Dr. Sandra Stotsky published a book in March of this year titled, “An Empty Curriculum: The Need to Reform Teacher Licensing Regulations and Tests” which both explains how we got to a place where our teachers can barely pass a certification exam, and provides a pathway out of the mess. Michael Poliakoff wrote a great review of her book on The American Council of trustees and Alumni’s website. Excerpts are provided below.
Dr. Stostky has devoted her entire career to maintaining high standards in American education, particularly in the training of teachers. As Senior Associate Commissioner in the Massachusetts Department of Education, she directed the revision of Massachusetts’ K–12 curriculum standards, as well as the regulations for teacher licensure and licensure testing. Together, these formed the essential elements of the “Massachusetts education miracle.” Since 2007 she has been a senior professor in the University of Arkansas’ Department of Education Reform. Most recently, she has travelled the nation sounding a warning about the harm that coercive implementation of the Common Core standards will do to both K–12 and higher education. Many in the world of education find her message inconvenient, but it will be to the nation’s great harm not to listen to it with careful attention.
In March 2015, Rowman and Littlefield released Dr. Stotsky’s new book, An Empty Curriculum: The Need to Reform Teacher Licensing Regulations and Tests. It is a relatively short book, as welcoming to the non-expert as it is replete with insights for the veteran, but it is also an uncompromising book that leaves the apologists for poorly trained teachers no room to hide.
Starting on the first page of the book, Dr. Stotsky explodes the convenient and comforting belief that state regulations are a reliable assurance that teachers are “academically competent to teach the subjects they were legally licensed to teach.” These tests, she shows, are often set at a standard well below reasonable expectations for a college student, much less a college senior or college graduate (pp. 105–107). And the percentage of correct answers required for a passing score is shockingly low in many states—what constitutes a passing score is a decision left to each individual state. And adding to all of that, Dr. Stotsky reminds the reader that the passing score is compensatory, i.e., a candidate for a teaching license can get entire sections of the exam wrong but still pass on the strength of other parts of the exam (see esp. pp. 18–20). Nor does accreditation provide any reasonable quality assurance. Dr. Stotsky cites the report of former president of Teacher’s College Columbia, who recommended closing most of the nation’s 1200 education schools and excoriated the system of accrediting education programs for its failure to ensure teacher quality. ACTA publicly—and successfully—opposed the National Council for Accreditation of Teacher Education (NCATE) for its ideological focus on the “dispositions” of teacher candidates regarding social justice. Dr. Stotsky points (p. 126) to the failure of this organization and its successor, the Council for Accreditation of Education Preparation (CAEP), to ensure that prospective teachers actually know the subjects they will teach.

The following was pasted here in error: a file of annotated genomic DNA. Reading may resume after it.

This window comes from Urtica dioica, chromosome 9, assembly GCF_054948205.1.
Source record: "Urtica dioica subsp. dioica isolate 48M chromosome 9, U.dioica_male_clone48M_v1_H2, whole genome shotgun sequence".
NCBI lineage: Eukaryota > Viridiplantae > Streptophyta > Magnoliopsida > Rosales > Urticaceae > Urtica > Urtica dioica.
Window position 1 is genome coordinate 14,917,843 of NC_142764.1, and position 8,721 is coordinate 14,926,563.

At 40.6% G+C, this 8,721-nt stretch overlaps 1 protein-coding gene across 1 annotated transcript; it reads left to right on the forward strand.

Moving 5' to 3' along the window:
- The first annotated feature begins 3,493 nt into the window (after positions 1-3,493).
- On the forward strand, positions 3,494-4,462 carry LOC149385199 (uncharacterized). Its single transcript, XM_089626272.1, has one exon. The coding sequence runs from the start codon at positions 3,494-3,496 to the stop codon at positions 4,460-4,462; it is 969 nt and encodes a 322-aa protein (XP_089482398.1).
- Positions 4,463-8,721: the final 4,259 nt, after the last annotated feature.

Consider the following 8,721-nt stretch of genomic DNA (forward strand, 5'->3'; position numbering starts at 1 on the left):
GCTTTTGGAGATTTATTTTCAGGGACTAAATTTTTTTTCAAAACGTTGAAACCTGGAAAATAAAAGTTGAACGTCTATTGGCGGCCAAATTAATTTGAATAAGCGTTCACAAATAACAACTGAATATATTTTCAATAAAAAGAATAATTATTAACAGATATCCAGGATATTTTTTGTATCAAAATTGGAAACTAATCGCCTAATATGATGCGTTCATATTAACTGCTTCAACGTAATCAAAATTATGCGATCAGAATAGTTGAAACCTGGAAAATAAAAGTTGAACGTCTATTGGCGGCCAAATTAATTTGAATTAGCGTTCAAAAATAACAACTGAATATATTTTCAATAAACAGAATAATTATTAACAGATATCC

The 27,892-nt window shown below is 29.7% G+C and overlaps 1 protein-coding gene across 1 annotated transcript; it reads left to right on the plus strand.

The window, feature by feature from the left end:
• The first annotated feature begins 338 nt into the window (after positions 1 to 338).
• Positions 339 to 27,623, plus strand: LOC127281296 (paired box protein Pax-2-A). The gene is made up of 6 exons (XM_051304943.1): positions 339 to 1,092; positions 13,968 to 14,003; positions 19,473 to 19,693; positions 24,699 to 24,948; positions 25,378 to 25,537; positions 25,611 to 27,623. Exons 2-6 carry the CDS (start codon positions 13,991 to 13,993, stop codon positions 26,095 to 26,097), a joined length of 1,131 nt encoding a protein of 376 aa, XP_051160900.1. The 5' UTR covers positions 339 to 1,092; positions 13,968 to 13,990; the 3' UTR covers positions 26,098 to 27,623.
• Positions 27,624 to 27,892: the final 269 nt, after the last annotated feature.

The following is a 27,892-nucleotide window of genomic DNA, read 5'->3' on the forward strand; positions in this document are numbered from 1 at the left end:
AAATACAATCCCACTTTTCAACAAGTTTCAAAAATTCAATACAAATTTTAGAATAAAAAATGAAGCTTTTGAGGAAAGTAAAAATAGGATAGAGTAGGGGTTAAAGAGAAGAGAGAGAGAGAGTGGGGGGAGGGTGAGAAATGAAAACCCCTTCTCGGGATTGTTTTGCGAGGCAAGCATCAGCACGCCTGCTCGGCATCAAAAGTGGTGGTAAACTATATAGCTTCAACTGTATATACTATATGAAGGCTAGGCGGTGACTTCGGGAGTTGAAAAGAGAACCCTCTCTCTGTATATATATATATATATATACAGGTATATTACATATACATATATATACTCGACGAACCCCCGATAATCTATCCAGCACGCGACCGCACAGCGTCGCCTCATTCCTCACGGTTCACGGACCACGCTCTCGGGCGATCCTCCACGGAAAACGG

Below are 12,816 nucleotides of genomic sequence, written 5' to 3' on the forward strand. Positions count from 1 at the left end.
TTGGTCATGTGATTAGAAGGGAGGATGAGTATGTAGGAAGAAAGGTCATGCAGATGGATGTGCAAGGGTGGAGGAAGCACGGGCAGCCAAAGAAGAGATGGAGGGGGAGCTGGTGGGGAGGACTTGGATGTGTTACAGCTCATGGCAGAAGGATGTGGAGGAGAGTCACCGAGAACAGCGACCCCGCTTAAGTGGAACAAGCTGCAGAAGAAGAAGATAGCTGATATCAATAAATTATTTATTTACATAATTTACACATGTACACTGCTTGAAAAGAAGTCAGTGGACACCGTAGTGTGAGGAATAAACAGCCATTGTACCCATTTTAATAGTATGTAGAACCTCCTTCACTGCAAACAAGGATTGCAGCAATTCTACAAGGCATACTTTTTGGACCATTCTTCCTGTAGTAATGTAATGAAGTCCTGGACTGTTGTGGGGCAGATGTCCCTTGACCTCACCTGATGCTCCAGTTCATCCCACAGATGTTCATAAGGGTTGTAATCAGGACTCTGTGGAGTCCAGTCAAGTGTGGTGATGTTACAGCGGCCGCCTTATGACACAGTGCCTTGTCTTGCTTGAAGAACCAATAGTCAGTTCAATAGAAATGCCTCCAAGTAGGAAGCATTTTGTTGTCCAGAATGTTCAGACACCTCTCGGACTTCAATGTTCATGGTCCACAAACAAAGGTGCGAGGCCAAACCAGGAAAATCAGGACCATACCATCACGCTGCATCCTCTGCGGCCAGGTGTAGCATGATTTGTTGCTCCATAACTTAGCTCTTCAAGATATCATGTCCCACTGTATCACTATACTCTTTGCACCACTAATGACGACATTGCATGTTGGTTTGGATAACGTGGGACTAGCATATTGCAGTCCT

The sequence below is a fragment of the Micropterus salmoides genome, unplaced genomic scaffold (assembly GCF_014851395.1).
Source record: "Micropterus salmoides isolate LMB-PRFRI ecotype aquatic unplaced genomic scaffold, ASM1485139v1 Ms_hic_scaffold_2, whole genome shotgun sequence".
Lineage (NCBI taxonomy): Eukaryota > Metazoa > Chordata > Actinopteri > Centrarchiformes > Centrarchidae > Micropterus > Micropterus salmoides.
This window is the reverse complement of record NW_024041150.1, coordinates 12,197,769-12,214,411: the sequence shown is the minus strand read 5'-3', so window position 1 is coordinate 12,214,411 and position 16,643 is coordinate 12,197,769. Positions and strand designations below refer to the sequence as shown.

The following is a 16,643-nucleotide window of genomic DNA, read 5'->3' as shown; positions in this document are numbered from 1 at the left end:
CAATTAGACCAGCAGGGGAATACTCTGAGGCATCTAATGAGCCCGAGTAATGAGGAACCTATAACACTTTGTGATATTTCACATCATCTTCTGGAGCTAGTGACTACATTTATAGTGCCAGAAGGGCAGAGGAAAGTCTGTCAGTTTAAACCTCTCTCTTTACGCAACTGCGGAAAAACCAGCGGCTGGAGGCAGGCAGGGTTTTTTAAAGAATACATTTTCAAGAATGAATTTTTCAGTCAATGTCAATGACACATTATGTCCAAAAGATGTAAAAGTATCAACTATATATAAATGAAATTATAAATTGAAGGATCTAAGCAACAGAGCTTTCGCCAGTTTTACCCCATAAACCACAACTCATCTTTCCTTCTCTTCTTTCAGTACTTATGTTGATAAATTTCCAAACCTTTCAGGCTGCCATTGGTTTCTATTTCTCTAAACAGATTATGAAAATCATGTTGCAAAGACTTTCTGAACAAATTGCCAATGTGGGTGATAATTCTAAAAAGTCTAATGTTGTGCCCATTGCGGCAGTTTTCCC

How did we get into this mess? Chapter 4 of An Empty Curriculum provides a window into the sorry history of how, in a process underway by the end of the Second World War, teacher licensure tests moved away from a serious assessment of intellectual skills, general knowledge, and command of the subject the candidate aspired to teach. The question of the capacity of a licensure exam to predict the effect a teacher would have on his students’ achievement is legitimate. It quickly gave rise, however, to a system in which faculty from education schools would evaluate proposed questions for the licensure exam on the basis of whether each question corresponded to something covered by their teacher education program (p. 29). The regulatory trap was effectively sprung: state licensure exams would provide little corrective accountability for less demanding education programs, whose input would keep the level of rigor low…